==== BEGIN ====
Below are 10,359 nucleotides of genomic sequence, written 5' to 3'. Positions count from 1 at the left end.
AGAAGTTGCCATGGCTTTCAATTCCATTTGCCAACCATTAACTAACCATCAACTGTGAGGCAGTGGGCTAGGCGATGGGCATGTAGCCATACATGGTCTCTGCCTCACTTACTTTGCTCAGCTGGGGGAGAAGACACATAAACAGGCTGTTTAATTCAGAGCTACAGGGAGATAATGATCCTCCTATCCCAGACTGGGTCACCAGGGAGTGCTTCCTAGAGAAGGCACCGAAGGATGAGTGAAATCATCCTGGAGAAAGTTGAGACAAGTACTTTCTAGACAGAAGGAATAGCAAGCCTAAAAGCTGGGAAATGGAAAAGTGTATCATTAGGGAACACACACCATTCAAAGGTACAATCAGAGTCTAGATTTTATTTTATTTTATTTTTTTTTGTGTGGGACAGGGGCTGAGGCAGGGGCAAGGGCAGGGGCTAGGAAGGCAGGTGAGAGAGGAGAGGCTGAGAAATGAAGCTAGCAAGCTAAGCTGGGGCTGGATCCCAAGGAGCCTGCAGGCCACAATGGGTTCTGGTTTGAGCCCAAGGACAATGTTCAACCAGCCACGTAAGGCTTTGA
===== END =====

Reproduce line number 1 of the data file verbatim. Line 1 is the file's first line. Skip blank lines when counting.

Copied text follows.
Below are 10,359 nucleotides of genomic sequence, written 5' to 3'. Positions count from 1 at the left end.